How to improve the photos for your listing

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Sometimes, after your listing has been live for a while, you see that you didn’t do as good a job as you thought you did. That can be particularly the case with photos. First time round, you got photos that met Amazon’s requirements, and you thought you’d done okay.

But we live and learn. And it’s distinctly possible that you can improve your photos. In fact, they may even be letting your listing down – getting better photos could really improve your conversion rate.

First of all, look at your customer feedback. Do you have reviews saying things like “Looks better than it does in the photos,” or “I was pleasantly surprised by its looks”? That’s a sure sign that you want to take a new set of photos that does a better job of showing your product in a good light (pun intended).

Also look at what questions customers had. Organize your photos in order to suit the major questions. For instance, if “what size of dog will fit in this carrier?” is a frequent question, or “the carrier was a bit small for my dog” is a frequent complaint, you’ll want a picture of an identifiable breed of dog in the carrier towards the start of the series. If “couldn’t find the on switch” is a frequent cry of distress, make “here is an easy-to-find on switch” your second photo. (It’s easy-to-find now, because you’ve told your customers where it is!)

Secondly, look at your keywords. If you have ‘jazzy’ or ‘funky’ in the keywords and your photos look like they’d fit nicely in your bank’s brochure, chances are you don’t have the right photos. ‘Baby blanket for comfort’ needs a picture of a baby in the blanket looking comfortable – well, you get my point. The more your photos illustrate your keywords, the better.

It’s quite possible that you changed some of your keywords as you found out what worked best for advertising. But you didn’t think about changing your photos as well. That’s one reason why having a look at the photos from time to time is a good idea!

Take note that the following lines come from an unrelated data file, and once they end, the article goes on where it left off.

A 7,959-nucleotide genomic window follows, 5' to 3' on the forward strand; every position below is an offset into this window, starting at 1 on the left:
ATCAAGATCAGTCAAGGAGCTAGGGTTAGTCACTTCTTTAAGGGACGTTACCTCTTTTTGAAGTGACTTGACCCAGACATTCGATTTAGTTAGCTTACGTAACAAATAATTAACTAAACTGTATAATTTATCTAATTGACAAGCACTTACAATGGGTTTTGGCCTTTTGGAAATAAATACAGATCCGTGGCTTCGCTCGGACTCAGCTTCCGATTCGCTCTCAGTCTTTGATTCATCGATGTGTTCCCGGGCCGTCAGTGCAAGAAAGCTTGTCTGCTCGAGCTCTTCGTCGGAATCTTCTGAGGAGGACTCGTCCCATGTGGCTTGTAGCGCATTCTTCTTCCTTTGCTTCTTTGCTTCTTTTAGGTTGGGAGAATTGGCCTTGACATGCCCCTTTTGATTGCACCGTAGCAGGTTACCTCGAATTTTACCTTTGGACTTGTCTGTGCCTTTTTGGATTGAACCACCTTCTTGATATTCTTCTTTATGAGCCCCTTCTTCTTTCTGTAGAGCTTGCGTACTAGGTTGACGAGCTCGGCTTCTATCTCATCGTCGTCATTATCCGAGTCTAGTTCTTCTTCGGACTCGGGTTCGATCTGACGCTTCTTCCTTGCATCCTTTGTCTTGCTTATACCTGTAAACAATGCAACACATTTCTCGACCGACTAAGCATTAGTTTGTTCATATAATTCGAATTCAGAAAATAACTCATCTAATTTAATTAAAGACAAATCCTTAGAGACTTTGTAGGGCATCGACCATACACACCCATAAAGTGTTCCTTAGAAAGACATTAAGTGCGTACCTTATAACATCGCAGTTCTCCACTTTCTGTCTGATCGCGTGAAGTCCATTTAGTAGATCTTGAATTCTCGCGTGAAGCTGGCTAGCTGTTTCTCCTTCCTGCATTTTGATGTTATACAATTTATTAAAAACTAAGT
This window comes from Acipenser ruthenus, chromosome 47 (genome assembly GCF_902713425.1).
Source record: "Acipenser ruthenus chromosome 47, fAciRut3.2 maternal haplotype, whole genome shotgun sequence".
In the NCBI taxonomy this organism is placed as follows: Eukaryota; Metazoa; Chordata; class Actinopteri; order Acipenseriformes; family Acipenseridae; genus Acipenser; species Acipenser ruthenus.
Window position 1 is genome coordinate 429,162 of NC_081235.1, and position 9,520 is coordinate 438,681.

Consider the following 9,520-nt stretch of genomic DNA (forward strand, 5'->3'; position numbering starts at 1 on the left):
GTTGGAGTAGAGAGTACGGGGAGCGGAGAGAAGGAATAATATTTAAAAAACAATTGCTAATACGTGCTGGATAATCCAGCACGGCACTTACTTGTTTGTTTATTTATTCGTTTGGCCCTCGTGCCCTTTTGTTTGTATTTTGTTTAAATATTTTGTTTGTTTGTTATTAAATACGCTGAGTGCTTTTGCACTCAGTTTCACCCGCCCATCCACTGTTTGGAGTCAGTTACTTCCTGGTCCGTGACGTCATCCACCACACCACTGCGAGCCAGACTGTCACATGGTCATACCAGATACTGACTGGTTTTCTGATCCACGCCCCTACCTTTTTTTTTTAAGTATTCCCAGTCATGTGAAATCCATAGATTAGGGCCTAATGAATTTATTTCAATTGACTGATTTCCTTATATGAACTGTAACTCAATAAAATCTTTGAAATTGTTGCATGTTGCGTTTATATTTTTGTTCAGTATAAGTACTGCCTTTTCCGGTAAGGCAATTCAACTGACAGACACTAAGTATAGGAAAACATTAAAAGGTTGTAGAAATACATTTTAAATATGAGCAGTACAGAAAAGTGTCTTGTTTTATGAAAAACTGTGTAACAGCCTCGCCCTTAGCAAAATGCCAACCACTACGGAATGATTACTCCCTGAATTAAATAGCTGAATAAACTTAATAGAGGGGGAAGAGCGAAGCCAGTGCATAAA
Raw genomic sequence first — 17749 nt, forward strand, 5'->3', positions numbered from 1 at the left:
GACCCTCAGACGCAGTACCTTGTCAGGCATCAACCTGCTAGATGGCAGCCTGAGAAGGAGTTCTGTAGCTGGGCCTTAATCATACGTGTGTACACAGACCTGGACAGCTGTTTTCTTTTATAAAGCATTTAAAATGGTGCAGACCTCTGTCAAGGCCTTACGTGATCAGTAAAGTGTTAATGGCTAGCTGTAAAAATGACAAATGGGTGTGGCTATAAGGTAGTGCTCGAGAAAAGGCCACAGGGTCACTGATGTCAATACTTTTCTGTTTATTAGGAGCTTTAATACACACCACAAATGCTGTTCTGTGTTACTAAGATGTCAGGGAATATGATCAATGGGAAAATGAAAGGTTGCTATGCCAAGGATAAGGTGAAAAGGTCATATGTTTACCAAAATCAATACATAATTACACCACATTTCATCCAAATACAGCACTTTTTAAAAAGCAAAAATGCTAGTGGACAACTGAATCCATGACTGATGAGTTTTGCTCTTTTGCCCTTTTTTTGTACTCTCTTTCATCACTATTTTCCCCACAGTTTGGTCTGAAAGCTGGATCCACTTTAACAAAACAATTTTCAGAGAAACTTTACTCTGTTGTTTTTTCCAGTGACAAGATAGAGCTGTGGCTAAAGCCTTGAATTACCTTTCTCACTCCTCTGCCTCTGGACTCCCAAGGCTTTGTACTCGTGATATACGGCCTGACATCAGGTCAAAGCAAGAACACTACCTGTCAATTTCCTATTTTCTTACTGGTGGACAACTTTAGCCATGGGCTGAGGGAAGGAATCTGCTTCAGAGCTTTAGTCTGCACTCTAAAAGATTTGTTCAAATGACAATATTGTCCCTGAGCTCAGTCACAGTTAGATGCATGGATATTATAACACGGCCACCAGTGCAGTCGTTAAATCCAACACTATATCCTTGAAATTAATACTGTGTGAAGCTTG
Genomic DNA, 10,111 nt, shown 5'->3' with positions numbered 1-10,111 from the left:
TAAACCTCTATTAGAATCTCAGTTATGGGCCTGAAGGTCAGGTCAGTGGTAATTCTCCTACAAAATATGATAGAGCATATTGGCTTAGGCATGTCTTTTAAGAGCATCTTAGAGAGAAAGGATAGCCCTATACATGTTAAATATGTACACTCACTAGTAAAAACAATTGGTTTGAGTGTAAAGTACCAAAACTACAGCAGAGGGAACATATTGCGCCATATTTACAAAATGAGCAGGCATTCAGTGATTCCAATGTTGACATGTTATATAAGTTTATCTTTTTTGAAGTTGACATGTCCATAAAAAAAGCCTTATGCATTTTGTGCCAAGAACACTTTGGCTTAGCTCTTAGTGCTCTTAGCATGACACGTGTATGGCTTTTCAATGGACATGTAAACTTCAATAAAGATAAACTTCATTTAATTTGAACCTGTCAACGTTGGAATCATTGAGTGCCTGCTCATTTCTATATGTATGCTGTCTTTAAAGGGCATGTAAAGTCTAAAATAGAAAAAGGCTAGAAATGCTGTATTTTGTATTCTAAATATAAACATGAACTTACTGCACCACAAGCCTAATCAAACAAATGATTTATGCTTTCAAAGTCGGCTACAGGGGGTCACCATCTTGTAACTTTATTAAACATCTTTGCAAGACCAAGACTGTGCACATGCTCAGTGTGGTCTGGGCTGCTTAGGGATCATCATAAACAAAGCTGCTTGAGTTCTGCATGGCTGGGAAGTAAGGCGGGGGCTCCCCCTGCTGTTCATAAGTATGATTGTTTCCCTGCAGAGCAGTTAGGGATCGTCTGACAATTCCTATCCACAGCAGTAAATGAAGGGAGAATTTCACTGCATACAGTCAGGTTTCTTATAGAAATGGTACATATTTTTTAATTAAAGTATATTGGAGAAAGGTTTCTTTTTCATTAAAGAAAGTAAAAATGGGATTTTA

And thirdly, look at your competitors’ listings. Are there weaknesses you could target? For instance, if all your competitors’ products are bulkier, your photos and infographics should stress how compact yours is.

By the way, check the definition of the photos. The higher definition, the more buyers will be able to zoom in. Amazon demands at least 1,000 pixels a side, but if you go for the maximum 3,000 x 3,000 pixel, viewers are going to get a much better experience. They’ll be able to zoom in and see a good sharp photo when they do.

And check that you’ve used as much space as you can in the main product photo. Some vendors leave a lot of white space around the product, which is a waste of real estate. Get your product to occupy as much space, and leave as little border, as you can.

If you’re adding photos, there are two main styles – infographic and lifestyle.

Infographics include topics such as:

•      comparisons with other products (eg the smaller/larger version);

•      “bundle includes” – breaking down what customers get;

•      features or benefits – don’t forget to put a photo of the product somewhere on the image too;

•      an exploded image – good for complex products;

•      before and after photos – eg pullover before and after using a fabric comb;

•      “instruction manual” style photos showing how the product is used;

•      unboxing photos.

Lifestyle photos are also important, particularly for garments and baby products. But don’t miss them out for other products such as pots, pans, fitbits or vitamins, because studies show that having a face in the photo can boost sales by more than a third! Check that the models are representative of your target demographic, and also check that the product is clearly the focus of the photo. (You can blur out background that is distracting.)

And finally, don’t forget to split test your new photos against the existing set, to see how differently they perform.

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